Victims of our success
The Department of Disease Control under the Ministry of Public Health has a plan to a recommendation to the Centre for Covid-19 Situation Administration (CCSA)’s sub-committee to reduce the quarantine period for returnees and tourists from 14 to 10 days.
The sub-committee then will forward the advice to the main body of the CCSA which will make a decision by the end of this month.
If the CCSA and the government agree, the shorter quarantine policy is likely to commence almost right away next month.
The recommendation has been carefully considered and is based on the department's monitoring of infection rates among foreigners and returnees to Thailand, as well as research from Switzerland and the country's own handling of quarantines.
If successful, the government and society as a whole will have more confidence to try other measures such as launching seven-day quarantines, or it may even launch a travel bubble policy which allows tourists and visitors to enter countries without mandatory quarantine. Even though the policy has made good timing, some critics still urge the government to rethink.
For instance, the Federation of Thai Industries (FTI) urged the government to stick with the 14-day quarantine, saying the country could not afford to pay compensation and economic losses posed by a second wave of coronavirus.
Although the reopening of the country, with such measures like shorter quarantine time, seems like the inevitable choice, the government must pay attention to these warnings. Mistakes will cause a major backfire.
The first test is the government must make sure the special visa and shortened quarantine will be given to only tourists from known low-risk countries -- China, Taiwan, New Zealand and Australia -- and prevent any possible tricks to exploit this 10-day quarantine quota.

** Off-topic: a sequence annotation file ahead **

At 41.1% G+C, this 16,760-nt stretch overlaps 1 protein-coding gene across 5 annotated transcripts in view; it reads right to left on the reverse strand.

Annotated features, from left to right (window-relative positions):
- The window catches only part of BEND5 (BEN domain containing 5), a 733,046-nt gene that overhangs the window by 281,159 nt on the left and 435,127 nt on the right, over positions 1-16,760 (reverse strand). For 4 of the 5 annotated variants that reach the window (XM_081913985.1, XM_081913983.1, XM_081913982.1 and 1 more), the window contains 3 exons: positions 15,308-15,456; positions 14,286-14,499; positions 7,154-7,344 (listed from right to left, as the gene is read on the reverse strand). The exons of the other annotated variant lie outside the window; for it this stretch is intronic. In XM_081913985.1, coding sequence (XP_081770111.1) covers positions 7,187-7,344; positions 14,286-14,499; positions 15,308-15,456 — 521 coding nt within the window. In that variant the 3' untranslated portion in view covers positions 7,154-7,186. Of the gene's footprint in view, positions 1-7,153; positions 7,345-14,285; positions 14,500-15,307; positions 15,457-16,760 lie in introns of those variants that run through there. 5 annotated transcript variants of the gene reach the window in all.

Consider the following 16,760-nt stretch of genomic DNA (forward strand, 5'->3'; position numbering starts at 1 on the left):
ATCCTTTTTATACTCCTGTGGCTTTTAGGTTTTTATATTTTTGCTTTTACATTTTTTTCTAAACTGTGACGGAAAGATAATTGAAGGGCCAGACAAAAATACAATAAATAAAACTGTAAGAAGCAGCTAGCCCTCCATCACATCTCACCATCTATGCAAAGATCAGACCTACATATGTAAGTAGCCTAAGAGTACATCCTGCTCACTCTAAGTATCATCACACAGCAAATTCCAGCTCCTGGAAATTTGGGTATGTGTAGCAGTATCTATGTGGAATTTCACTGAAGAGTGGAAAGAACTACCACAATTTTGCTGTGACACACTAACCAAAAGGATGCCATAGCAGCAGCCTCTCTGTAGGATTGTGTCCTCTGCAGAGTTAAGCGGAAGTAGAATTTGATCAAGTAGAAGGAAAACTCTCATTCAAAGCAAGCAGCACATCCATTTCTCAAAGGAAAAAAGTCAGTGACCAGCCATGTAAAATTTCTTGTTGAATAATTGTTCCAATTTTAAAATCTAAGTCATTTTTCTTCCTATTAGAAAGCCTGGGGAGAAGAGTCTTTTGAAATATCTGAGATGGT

It would be prudent to introduce the first shortened quarantines in tourist hubs that are ready prepared for Covid measures, such as Phuket. That will serve as a good pilot project to test Covid-19 testing and tracking mechanisms.
The government must lay out its system for medical officials to trace these visitors after they leave quarantine sites to visit other tourist destinations. There must be a mobile app or system in place to let health officials trace where tourists go and locate them if infections do occur.
But the most important factor is participation and cooperation from local people and local administration agencies. An exemplary case is how Mae Sot in Tak province is dealing with the latest infections. The community faced the risk of Covid-19 infection after three truck drivers from Myanmar tested positive this month and so far, five local villagers have also tested positive.
Local health officials have tested over 4,000 villagers. The municipal administration has located and locked down five out of 20 communities and have a database and preventive plans for 20,000 vulnerable people -- elders and students. Apparently, local officials and villagers know what to do.
The government must work harder to prepare all communities to be ready for potential opening like those in Mae Sot. It must encourage the public to observe social distancing and use the Thai Chana app.
Otherwise, Thailand will not be able to step out from its cocoon and we will end up as prisoners of our own success, with low infection rates, but a completely battered economy.
Bangkok Post editorial column
These editorials represent Bangkok Post thoughts about current issues and situations.
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